Create a self-signed public certificate to authenticate your application

Microsoft Entra ID supports two types of authentication for service principals: password-based authentication (app secret) and certificate-based authentication. While app secrets can easily be created in the Azure portal or using a Microsoft API like Microsoft Graph, they're long-lived, and not as secure as certificates. It's therefore recommended that your application uses a certificate rather than a secret.

For testing, you can use a self-signed public certificate instead of a Certificate Authority (CA)-signed certificate. In this how-to, you'll use PowerShell to create and export a self-signed certificate.


Self-signed certificates are digital certificates that are not signed by a trusted third-party CA. Self-signed certificates are created, issued, and signed by the company or developer who is responsible for the website or software being signed. This is why self-signed certificates are considered unsafe for public-facing websites and applications.

While creating the certificate using PowerShell, you can specify parameters like cryptographic and hash algorithms, certificate validity period, and domain name. The certificate can then be exported with or without its private key depending on your application needs.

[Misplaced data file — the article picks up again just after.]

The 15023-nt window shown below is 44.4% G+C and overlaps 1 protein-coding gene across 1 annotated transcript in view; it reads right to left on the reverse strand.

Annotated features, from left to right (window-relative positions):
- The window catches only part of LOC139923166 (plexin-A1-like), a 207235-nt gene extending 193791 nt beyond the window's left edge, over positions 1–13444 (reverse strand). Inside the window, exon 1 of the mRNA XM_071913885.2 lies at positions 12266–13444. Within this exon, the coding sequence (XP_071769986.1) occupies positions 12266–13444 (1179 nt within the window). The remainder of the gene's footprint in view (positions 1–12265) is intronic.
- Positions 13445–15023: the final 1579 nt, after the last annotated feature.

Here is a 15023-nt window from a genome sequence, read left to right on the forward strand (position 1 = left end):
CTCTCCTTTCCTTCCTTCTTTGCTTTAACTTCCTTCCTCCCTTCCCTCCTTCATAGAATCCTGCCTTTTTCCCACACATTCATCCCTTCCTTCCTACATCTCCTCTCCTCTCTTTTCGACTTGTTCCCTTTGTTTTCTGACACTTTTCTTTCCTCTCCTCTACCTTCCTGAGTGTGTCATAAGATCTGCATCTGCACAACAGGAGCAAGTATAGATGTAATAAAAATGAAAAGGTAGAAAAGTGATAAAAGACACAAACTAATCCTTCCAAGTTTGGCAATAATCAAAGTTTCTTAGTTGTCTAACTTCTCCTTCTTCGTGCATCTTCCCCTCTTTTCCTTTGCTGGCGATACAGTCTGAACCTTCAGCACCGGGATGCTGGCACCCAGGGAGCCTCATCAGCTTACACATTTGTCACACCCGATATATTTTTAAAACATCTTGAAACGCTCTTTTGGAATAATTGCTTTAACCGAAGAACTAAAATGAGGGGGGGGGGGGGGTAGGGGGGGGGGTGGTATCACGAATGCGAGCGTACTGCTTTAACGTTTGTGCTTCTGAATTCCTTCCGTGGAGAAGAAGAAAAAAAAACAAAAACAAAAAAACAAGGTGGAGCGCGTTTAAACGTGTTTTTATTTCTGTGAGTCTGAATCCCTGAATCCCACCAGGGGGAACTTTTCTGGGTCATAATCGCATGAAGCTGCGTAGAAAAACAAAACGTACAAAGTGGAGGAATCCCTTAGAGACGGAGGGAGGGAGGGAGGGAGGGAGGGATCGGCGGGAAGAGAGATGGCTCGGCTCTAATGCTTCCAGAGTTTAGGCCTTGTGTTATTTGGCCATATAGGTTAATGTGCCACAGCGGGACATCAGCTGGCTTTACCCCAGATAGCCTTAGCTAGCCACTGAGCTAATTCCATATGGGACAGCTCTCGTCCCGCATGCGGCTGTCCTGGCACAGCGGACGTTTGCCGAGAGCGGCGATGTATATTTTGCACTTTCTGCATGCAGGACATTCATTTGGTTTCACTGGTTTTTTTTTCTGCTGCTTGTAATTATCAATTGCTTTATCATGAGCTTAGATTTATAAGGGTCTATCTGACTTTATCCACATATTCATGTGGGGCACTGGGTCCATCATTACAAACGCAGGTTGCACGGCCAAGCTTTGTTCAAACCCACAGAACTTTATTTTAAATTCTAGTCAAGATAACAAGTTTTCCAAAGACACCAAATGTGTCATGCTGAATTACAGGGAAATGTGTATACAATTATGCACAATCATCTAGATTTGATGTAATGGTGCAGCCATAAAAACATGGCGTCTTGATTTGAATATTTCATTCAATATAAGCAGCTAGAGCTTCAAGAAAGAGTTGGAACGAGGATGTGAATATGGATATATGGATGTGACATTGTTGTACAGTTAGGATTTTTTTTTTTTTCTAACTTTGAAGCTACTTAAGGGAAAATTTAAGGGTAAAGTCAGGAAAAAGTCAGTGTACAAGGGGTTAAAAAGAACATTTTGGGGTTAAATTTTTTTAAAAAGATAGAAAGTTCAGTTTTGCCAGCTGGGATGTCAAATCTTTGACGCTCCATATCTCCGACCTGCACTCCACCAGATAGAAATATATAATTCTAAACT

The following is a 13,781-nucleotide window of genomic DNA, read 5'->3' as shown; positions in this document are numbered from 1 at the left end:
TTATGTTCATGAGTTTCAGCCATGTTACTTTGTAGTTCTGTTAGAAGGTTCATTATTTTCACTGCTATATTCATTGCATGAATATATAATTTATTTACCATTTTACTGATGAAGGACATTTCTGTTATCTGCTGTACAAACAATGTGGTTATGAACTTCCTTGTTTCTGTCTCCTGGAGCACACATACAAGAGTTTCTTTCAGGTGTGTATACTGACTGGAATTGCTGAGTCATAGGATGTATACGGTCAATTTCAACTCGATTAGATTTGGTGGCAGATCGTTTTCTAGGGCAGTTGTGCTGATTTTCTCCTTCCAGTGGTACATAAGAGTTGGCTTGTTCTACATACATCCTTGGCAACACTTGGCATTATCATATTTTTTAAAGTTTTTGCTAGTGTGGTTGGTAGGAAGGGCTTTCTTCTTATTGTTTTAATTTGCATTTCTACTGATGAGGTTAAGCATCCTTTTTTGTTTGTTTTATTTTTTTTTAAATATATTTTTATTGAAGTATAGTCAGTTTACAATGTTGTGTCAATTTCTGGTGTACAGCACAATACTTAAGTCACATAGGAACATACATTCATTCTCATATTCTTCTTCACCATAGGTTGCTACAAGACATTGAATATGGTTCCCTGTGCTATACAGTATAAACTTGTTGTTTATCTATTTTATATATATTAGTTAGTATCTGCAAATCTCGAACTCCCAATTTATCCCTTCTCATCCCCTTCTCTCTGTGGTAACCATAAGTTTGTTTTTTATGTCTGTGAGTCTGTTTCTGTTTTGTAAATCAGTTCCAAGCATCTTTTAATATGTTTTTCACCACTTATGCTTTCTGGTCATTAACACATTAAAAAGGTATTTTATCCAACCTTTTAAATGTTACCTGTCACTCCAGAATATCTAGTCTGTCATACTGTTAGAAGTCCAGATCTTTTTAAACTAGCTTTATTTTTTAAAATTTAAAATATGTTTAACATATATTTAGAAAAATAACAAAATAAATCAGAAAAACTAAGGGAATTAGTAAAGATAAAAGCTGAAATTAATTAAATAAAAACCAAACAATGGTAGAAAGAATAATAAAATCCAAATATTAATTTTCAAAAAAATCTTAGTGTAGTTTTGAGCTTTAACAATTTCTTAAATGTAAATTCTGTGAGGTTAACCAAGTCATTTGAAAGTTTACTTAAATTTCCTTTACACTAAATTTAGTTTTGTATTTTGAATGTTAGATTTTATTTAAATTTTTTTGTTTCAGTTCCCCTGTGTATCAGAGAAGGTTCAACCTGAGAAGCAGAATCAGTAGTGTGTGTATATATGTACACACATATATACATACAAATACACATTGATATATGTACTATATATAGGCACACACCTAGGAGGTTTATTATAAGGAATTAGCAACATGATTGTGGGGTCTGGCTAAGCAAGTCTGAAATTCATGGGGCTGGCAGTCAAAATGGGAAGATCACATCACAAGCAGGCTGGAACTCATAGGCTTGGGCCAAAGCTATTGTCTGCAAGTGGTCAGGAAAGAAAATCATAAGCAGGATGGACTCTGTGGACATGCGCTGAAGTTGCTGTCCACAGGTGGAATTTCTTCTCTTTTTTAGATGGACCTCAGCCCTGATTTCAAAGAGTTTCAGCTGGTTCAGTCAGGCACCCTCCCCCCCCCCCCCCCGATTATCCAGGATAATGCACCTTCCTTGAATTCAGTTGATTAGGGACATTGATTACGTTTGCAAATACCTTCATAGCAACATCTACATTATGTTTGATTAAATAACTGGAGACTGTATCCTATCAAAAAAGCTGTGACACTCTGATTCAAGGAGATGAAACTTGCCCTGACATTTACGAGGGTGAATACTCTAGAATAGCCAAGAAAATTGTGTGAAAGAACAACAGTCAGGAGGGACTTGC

The application that initiates the authentication session requires the private key while the application that confirms the authentication requires the public key. So, if you're authenticating from your PowerShell desktop app to Microsoft Entra ID, you only export the public key (.cer file) and upload it to the Azure portal. The PowerShell app uses the private key from your local certificate store to initiate authentication and obtain access tokens for calling Microsoft APIs like Microsoft Graph.

Your application may also be running from another machine, such as Azure Automation. In this scenario, you export the public and private key pair from your local certificate store, upload the public key to the Azure portal, and the private key (a .pfx file) to Azure Automation. Your application running in Azure Automation will use the private key to initiate authentication and obtain access tokens for calling Microsoft APIs like Microsoft Graph.

This article uses the New-SelfSignedCertificate PowerShell cmdlet to create the self-signed certificate and the Export-Certificate cmdlet to export it to a location that is easily accessible. These cmdlets are built-in to modern versions of Windows (Windows 8.1 and greater, and Windows Server 2012R2 and greater). The self-signed certificate will have the following configuration:

  • A 2048-bit key length. While longer values are supported, the 2048-bit size is highly recommended for the best combination of security and performance.
  • Uses the RSA cryptographic algorithm. Microsoft Entra ID currently supports only RSA.
  • The certificate is signed with the SHA256 hash algorithm. Microsoft Entra ID also supports certificates signed with SHA384 and SHA512 hash algorithms.
  • The certificate is valid for only one year.
  • The certificate is supported for use for both client and server authentication.

To customize the start and expiry date and other properties of the certificate, refer to New-SelfSignedCertificate.